The vasculature (placement and count of red blood cells) is the one of the biggest challenges facing the replication of an organ. Most organs are comprised of the same blueprint: arterial blood, blood drainage, and the connection of the two through tubular constructs, such as capillaries and vessels. After the succession of biomedical organs and devices replicated via 3D printing, organ replication is speculated to not be far behind. Scientists have discovered the ability to print 3D replicas of cells using sugar. These ‘sugar cells’ are printed using the appropriate materials for the desired outcome. After printing, the sugar is dissolved, leaving the end product in hand. This end product of cells is then used to recreate a pancreas or lung with the exact formats replicated in the initial process.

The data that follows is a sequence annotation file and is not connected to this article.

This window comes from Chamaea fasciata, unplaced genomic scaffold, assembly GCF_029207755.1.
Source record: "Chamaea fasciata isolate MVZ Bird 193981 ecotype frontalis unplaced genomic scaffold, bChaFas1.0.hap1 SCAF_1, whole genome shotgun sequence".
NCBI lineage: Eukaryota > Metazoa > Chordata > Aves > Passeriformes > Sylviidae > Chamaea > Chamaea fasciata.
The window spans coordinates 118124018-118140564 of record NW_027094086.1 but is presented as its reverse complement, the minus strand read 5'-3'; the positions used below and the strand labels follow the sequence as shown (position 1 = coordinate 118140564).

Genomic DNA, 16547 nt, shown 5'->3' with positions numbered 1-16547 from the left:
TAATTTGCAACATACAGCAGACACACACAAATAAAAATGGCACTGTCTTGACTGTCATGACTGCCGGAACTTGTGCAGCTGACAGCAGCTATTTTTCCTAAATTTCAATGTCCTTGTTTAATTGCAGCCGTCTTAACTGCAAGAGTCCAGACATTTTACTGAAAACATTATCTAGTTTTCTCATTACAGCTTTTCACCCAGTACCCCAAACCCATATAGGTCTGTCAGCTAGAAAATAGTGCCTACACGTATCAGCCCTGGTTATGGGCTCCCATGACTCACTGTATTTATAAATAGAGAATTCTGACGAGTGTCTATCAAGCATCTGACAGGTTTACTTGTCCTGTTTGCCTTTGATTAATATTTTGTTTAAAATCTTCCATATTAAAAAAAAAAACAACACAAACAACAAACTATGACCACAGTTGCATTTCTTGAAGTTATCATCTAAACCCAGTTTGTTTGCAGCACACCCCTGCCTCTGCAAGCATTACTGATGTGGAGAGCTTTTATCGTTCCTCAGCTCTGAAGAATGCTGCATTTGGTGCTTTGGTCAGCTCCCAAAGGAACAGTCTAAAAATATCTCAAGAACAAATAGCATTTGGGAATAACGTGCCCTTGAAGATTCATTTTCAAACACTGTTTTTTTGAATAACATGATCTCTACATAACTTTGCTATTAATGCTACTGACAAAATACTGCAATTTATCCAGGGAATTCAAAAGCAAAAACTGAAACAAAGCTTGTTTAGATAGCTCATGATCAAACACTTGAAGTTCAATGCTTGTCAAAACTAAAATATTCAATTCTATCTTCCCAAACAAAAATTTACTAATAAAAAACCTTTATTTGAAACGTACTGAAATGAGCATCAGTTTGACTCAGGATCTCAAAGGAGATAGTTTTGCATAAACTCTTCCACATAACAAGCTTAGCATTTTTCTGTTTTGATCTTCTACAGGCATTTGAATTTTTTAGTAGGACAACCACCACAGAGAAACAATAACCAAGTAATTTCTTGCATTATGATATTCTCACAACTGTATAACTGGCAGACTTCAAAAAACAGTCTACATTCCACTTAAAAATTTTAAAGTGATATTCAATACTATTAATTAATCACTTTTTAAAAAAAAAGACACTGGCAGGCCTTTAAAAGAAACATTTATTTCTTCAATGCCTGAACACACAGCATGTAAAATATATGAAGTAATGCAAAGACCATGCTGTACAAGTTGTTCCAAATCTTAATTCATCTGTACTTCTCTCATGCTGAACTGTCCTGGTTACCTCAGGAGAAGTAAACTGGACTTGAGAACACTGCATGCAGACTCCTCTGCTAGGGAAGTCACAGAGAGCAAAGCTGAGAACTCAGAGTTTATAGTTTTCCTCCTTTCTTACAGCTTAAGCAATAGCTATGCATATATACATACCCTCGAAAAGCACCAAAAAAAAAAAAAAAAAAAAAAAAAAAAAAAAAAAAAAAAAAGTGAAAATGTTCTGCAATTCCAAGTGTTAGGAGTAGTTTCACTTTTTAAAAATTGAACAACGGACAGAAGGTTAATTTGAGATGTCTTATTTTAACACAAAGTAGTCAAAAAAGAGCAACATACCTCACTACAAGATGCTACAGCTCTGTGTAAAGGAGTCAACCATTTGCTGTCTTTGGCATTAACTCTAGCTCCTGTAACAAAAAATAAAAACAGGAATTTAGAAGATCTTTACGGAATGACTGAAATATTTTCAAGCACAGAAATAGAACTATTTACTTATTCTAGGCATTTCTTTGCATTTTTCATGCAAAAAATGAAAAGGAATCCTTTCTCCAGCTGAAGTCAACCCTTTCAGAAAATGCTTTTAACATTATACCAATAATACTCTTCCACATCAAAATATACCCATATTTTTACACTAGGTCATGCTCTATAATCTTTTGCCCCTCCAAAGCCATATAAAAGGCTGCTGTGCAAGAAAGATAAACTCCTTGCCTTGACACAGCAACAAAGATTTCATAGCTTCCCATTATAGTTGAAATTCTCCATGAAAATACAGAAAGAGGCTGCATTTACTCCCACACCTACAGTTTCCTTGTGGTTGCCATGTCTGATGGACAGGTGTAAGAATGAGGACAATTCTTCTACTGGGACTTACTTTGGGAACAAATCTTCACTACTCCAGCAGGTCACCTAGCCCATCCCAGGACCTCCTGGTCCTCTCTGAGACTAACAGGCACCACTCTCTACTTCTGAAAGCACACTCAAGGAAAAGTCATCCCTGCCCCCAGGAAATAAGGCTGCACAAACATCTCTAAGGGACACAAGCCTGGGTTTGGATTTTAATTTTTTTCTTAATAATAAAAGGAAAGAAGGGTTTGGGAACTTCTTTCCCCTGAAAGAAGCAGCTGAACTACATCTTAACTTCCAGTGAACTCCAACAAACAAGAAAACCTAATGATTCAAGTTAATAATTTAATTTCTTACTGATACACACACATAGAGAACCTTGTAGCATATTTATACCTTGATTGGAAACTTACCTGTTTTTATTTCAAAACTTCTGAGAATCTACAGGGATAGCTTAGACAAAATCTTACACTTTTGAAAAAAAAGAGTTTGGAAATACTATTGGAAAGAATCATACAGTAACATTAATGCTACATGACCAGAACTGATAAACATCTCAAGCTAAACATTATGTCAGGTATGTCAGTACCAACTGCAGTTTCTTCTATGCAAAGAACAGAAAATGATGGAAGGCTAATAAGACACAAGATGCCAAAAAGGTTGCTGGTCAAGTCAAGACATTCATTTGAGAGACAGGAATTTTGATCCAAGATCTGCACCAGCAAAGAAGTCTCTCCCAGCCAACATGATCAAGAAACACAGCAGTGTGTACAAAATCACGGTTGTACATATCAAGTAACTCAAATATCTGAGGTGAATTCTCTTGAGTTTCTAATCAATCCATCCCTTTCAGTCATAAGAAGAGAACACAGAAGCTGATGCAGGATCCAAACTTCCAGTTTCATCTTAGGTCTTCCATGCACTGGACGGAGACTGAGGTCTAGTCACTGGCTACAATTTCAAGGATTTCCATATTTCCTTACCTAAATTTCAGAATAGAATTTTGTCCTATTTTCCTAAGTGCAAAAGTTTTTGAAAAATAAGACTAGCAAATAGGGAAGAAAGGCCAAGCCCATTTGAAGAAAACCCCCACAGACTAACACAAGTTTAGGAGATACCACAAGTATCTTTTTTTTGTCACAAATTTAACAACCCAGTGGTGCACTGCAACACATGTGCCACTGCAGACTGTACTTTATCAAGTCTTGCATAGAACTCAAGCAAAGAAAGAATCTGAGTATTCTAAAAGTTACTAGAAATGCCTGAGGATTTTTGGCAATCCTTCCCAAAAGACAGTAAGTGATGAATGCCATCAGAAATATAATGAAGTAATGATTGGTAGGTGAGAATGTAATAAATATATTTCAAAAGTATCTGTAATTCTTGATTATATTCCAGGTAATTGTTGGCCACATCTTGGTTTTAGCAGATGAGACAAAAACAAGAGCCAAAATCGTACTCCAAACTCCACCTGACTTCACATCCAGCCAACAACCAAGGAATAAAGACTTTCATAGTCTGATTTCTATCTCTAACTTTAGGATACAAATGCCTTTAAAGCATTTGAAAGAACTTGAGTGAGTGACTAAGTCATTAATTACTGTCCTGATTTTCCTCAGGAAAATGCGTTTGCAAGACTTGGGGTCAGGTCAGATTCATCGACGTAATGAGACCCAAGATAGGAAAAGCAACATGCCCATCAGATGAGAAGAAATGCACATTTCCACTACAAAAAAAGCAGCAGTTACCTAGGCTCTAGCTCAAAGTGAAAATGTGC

Lumen is what creates any form of tubular cellulous processes. Lumen is essentially the seed of inter-tubular connections that expand to eventually create what we know of as organs. Lumen set the blueprint of a cell that allows transportation of other cells and elements. Although lumens are initially hollow cavities with the purpose of allowing blood flow, they soon multiply into the creation of an entire system. These systems process materials (blood, glucose, bile) that ultimately assist in the function of the entire body. Typical examples include the inner workings of lungs or a kidney. Each organ determines the chemicals used in the creation and replication of lumens. Factors are dependent upon the environment and usage of the organ. Clearly, the possibilities provided by 3D printing are limitless.
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“3D-bioprinted Blood Vessels Are a Major Step towards Man-made Tissues and Organs | ExtremeTech.” ExtremeTech. N.p., n.d. Web. 01 Aug. 2014.